OK. I’ll admit I was not the child who devoured books. In fact, reading books was the least of my interests. Instead I was an only child with a great imagination who spent most of my time with imaginary friends and siblings or with my cousins who lived two blocks away. Although I knew reading was necessary and important, I enjoyed being read to rather than reading to myself or others. The library was not on my list of favorite places to visit. Instead you were sure to find me at the local school playground swinging, climbing, racing, and riding my bike. Reading…well, reading was just not my thing. Today, as a school librarian, I encounter reluctant readers of all ages who share similar backgrounds in which reading is not on their radars. It is in those moments that I find it a privilege to engage them. I seize the opportunities to reflect and share my story of how the library became my gateway to reading.
It’s been four decades, but I vividly remember sitting quietly in a round-robin style reading group in a third-grade classroom, waiting impatiently for my turn to read aloud. Knowing we each had approximately one to two paragraphs of our own to read, I would calculate my readings and sub-vocalize every single word. I wanted to make sure that I enunciated every syllable when my turn came because it was no fun to stumble and stutter over words. Students who did that were not called good readers. It was the students who used “good diction” and animated voices who were the readers. My voice had to be perfectly projected with inflections and intonations so that all would know that I, too, was a good reader. And so I did, over and over again, until one day my teacher asked a question directly related to the reading, and I was clueless. Until then I thought what I had been doing was reading when in fact I was reciting. Reciting memorized words on sight, better known as sight words, and answering lower-level questions that posed no challenge to my intellect. But on that day it became increasingly clear that I was not a good reader; I was a good faker–but that would soon change
For me it happened two years later in fifth grade during a classroom library visit. I perused the book cases, searching for something, anything, that looked interesting, but more importantly something that I could relate to, perhaps a person or character who was like me. Unfortunately school libraries during the early 80s were not aesthetically pleasing and were void of bright and attractive book jackets to adorn the shelves. Furthermore, I don’t recall school librarians doing a very good job of marketing new titles. It was a challenge. As I ran my fingers across the spine of biographies, I noticed a familiar name, Cosby as in Bill Cosby. The only thing I knew about Cosby was that he had something to do with The Fat Albert Show, and I loved that show because those characters reminded me of people I knew. I decided it was worth a try, so I checked it out. As I read about Bill Cosby’s life in this biography, I learned what reading was all about: connecting and identifying with what you read and creating new experiences and expanding others. It was exciting and it was liberating. My life was forever changed, and I began to read like never before–not only because the practice of it built confidence, but also because I learned reading was a gateway to my community and the world. There were pleasures, explorations of the unknown, travels around the globe for a young black girl from the inner city, and discovering the life of the mind, my mind. I increased my capacity to learn in the pages of books found on the shelves of a school library.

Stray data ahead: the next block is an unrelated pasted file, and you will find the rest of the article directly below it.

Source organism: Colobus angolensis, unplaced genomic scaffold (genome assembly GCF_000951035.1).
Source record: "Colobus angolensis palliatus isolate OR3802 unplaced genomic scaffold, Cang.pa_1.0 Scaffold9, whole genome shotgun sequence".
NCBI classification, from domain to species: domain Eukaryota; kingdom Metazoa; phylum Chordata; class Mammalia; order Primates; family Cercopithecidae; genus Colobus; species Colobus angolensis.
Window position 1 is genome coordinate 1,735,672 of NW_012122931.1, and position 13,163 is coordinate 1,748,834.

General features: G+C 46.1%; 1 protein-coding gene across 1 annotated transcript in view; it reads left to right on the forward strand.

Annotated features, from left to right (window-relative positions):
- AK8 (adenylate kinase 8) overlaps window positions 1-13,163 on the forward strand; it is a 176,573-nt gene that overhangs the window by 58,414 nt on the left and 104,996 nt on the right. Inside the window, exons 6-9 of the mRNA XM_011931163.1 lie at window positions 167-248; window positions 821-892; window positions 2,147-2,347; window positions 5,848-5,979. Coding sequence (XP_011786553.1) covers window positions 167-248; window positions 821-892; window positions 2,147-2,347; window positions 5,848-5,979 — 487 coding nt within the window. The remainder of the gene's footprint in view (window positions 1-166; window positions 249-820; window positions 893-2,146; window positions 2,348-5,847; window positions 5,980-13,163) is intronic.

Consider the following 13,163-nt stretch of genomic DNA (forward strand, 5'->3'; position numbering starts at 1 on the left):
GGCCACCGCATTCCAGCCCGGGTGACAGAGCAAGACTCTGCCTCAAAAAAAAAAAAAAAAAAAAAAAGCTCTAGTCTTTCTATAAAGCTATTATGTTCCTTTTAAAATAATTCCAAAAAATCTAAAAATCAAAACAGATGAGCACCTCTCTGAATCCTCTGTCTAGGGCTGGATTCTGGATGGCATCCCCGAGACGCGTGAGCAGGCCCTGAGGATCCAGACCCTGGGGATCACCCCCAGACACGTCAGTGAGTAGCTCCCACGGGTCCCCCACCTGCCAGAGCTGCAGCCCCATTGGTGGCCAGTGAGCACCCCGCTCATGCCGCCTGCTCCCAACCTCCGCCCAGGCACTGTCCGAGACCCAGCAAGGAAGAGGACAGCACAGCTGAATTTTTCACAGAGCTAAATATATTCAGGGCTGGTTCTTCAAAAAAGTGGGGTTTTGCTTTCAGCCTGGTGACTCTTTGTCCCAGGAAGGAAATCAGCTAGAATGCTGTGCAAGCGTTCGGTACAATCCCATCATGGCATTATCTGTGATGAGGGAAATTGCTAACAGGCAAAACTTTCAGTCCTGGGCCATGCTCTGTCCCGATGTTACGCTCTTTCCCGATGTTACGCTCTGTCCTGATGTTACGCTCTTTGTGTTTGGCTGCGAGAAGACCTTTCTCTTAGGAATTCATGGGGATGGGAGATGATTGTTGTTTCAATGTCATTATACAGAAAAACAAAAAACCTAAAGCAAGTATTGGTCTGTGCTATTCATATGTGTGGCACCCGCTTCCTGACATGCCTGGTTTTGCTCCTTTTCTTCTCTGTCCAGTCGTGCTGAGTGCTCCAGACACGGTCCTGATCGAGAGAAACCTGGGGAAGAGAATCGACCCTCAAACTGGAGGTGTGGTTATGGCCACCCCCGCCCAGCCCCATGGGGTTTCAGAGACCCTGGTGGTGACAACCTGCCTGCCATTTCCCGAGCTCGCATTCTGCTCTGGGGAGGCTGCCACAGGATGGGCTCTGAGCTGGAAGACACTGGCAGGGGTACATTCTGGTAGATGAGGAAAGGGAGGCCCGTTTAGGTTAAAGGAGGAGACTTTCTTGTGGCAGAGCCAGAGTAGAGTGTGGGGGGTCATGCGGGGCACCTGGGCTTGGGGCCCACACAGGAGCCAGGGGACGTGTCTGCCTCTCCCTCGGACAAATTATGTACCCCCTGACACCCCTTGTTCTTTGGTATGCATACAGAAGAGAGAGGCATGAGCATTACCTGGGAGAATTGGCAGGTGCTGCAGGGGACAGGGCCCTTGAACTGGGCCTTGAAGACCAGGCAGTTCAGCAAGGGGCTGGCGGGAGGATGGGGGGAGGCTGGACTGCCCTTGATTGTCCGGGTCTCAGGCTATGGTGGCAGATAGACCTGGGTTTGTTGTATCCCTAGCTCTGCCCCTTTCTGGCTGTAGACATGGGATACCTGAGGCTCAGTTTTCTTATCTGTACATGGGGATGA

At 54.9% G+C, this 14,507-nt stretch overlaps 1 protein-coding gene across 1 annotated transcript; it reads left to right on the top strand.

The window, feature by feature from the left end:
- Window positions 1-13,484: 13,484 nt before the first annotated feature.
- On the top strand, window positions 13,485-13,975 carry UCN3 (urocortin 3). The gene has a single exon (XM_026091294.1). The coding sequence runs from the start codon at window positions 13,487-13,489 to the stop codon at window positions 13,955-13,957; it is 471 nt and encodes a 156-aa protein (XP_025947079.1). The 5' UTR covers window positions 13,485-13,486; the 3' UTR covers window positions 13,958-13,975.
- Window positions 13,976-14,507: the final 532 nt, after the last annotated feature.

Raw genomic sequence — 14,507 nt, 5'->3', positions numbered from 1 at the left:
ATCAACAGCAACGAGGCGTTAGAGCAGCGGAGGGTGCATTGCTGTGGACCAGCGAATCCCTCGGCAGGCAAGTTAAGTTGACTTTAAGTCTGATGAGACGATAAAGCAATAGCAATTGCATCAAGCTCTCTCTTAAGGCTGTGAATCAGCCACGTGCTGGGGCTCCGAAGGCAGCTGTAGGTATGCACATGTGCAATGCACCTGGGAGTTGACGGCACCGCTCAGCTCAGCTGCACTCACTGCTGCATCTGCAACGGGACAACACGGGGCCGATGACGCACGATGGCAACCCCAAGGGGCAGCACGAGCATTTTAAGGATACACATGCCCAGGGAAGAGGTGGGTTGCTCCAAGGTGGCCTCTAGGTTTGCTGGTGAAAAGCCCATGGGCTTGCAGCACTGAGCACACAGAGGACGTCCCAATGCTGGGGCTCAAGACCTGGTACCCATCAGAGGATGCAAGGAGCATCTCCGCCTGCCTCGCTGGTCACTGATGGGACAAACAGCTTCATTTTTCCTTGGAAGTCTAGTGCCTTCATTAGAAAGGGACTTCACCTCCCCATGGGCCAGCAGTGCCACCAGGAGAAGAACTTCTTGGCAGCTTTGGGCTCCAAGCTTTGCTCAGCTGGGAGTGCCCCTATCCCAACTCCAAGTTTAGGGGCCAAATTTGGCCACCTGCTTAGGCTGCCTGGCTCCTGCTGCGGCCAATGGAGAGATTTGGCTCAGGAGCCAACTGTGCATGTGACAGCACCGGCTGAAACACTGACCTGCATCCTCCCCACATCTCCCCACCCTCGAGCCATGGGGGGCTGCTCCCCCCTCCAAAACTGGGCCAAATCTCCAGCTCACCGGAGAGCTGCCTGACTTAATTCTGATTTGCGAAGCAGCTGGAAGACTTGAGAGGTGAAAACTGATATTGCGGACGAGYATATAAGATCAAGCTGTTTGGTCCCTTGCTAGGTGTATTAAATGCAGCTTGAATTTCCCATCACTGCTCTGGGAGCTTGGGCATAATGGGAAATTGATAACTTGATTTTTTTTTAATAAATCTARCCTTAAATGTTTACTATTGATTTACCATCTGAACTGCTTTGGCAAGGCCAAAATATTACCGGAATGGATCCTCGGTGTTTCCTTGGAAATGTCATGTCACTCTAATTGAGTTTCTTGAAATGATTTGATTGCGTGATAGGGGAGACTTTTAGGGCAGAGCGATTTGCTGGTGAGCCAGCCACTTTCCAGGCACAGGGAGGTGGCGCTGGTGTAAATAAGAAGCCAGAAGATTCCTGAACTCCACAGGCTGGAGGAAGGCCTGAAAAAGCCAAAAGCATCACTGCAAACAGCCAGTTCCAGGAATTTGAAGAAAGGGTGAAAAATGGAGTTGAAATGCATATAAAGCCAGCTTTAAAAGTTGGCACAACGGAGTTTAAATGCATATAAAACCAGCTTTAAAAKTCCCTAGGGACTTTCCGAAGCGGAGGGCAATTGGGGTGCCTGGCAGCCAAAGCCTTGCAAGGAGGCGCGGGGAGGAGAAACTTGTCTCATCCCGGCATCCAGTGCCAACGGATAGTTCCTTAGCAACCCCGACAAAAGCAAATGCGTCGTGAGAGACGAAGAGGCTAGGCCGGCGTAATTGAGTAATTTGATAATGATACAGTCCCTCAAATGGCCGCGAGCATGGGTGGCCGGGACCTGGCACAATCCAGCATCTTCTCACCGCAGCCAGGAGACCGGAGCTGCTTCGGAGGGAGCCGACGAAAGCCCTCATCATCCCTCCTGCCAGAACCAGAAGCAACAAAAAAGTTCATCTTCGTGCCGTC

I am reminded of this experience whenever I look into the faces of my students who visit the library who, too, can be good fakers. They will recite with dramatic flair and note punctuations and quotes, and, truthfully, they have great voices that entertain their classmates, except for one thing: they rarely connect with what they read. They can neither recall nor reflect on the readings. Therein lay the teachable moments for not only students but also myself. And because I have witnessed this so much, I am immediately moved to develop a plan of action, a resolution, a proposal, a motion, a working-it-out of some sort. My answer: give them something that deeply piques their interests. Build relationships with students and find out what they want to read and what they need to know. I design a collection of books with which they can connect. Students desire books with characters who remind them of themselves, particularly students of color. Those with strengths and flaws that mirror their own. They enjoy texts that speak of otherworldly environments that take them away from daily teenage drama. Young readers yearn to unpack mysteries. Therefore as the school librarian who struggled with reading, it’s my goal to develop a school of readers who get hooked at the school library.